The Walk to School: Using Empathy to Understand

In my CEP 817 class, I was given the assignment to capture someone else’s view in a 2-minute video by just listening and looking through the camera.  Inspiration came from Grant Wiggins blog post,  Teacher Spends Two Days as a Student — Washington Post, October 24, 2014.  I had read this article previously and thought, “every teacher should do this.”  Well here was my chance.

I decided to capture a high school student’s walk to school.  In our local newspaper, a student wrote about changing the start time to her high school.  She argued that it was too early for her age group to get up and be ready to learn.  She suggested the elementary students could have the 7:15 a.m. start time.  Another high school student pleaded for a snow day because his walk to school would be horrendous.  He argued to think of the students that have to walk on the ice and snow.

So I put myself into the shoes of a high school student.  Here is what I imagined before I captured my video:

I am a 9th grade female student.  I live in the walk-zone of my school.  School starts at 7:15 a.m.  My parents both work and leave by 6:00 a.m. I need to get myself ready for school and leave by 6:50 a.m.  My alarm goes off at 6:15 a.m.  I shower, eat breakfast, and pack my bag.  It is February. I go outside it is 20 degrees.  I need warm clothes and boots for the walk. It is very dark.  Not many cars pass as I walk to school. It is eerily quite but peaceful. Lonely. Am I safe?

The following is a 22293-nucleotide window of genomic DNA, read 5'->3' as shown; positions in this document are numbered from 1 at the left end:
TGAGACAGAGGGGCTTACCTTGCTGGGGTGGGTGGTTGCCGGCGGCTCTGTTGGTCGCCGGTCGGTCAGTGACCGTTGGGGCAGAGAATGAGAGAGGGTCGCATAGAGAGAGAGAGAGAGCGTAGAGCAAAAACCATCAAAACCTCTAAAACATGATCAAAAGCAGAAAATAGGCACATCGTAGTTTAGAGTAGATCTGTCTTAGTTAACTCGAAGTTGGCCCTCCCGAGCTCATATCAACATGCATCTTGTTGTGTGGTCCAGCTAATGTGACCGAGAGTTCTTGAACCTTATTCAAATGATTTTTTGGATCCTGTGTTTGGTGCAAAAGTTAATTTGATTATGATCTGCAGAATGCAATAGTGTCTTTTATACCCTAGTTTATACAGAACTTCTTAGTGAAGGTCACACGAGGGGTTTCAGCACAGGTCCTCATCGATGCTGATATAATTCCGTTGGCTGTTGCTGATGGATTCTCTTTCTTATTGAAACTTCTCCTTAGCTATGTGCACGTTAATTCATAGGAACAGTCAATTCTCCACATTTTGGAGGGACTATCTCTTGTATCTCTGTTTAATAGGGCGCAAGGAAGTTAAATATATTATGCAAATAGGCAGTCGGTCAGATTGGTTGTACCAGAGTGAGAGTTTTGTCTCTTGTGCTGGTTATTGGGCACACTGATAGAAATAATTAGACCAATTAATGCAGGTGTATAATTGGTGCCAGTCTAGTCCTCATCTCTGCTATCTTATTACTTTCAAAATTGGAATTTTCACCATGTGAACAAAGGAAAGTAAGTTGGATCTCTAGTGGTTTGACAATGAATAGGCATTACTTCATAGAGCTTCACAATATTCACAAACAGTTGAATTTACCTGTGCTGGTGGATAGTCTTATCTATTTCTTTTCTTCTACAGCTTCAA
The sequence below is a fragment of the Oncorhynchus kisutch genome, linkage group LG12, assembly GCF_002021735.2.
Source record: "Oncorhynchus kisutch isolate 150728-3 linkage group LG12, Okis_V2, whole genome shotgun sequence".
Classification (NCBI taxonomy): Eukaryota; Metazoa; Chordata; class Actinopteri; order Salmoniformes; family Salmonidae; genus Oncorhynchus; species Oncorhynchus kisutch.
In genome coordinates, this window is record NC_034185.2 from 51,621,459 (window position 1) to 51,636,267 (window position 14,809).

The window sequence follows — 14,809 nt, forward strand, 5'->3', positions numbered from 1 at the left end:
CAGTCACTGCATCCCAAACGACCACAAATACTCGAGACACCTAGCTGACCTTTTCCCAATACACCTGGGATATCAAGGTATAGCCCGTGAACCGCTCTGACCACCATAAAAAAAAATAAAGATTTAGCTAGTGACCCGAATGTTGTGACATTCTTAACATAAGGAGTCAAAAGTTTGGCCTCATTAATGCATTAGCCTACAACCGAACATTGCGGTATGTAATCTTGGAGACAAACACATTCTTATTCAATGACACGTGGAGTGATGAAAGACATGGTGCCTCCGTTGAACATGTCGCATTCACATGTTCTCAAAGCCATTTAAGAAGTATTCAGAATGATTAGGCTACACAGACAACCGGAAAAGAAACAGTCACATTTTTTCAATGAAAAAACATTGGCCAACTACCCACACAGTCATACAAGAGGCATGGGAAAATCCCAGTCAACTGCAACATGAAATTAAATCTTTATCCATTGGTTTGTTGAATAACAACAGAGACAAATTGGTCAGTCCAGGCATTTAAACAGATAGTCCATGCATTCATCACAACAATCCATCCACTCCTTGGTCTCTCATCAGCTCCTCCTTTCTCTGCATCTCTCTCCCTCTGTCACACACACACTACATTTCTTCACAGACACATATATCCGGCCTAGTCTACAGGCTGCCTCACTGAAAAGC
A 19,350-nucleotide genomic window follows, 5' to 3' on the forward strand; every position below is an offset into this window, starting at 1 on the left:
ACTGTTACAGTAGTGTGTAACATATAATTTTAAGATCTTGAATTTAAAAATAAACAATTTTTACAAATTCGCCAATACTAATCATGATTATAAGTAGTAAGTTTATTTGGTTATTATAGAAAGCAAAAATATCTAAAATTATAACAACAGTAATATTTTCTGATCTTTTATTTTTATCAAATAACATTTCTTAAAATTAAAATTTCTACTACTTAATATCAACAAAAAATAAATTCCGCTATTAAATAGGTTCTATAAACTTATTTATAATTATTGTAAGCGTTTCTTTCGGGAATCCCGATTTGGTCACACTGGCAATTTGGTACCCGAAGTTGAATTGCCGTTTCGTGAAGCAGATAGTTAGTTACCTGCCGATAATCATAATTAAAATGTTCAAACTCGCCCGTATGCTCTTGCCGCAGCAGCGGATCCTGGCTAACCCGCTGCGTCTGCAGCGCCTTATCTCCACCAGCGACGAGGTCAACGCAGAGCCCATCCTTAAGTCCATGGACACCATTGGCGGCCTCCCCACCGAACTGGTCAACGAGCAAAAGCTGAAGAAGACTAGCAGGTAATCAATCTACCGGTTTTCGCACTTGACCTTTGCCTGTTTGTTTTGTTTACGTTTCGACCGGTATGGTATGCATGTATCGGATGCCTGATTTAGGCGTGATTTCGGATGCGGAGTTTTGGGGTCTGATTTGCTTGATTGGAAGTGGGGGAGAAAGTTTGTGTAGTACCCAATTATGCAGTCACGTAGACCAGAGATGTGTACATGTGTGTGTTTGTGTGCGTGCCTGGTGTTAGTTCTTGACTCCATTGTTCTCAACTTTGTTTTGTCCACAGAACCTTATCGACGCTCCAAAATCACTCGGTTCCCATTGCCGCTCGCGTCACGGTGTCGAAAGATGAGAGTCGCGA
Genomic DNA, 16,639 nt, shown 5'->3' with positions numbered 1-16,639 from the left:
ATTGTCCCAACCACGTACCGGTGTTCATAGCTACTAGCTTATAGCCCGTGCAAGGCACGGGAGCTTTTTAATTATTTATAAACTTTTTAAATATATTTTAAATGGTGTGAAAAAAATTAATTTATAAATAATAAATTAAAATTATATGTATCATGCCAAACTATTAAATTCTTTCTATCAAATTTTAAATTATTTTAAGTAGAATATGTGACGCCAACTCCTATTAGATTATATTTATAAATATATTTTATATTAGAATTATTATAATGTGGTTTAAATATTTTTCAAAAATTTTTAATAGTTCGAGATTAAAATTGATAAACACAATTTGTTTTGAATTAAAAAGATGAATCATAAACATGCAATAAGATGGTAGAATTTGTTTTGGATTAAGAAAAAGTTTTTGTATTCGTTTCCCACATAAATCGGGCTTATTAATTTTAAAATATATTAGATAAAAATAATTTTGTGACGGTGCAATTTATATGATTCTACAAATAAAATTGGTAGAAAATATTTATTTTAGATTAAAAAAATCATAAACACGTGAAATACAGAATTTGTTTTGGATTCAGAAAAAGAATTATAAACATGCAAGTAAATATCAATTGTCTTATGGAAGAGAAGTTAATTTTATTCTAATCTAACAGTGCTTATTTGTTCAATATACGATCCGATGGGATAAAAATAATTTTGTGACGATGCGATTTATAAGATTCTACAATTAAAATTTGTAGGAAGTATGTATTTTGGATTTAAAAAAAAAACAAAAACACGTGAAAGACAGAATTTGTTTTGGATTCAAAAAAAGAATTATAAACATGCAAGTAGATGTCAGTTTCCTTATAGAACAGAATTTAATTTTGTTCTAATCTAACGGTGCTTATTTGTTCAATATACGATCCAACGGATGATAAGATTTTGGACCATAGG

After getting into the mindset of a high school student, I captured this short video: (edited portions to get it into a short clip)

This was not the experience I thought I would have at all.  I thought it would be peaceful and dark.  It was loud with cars the entire time.   Instead of loneliness, I saw a congested, lively, chaotic life that occurred in the morning that I was unaware of….forgot about.

The closer I got to school, I felt this sense of chaos and congestion.  Before the walk, I didn’t think of the 2000 other students also trying to get to school.  Buses, cars, and traffic all around me.  The walk actually got my blood pumping and was great to get fresh air before school.  I saw three other students walking and even a student biking to school.

I thought I would be persuading others to look at how awful this walk would be but instead I came to realize this walk had considerable benefits.  How resilient that student waking up and walking in the snow, figuring out the terrain and traffic.  How refreshing to get that fresh air and exercise in the morning before school.  What an active world happening before school begins.

To walk in someone else’s shoes can show great perspective….and maybe change your view of someone else’s world. I know it did for me.

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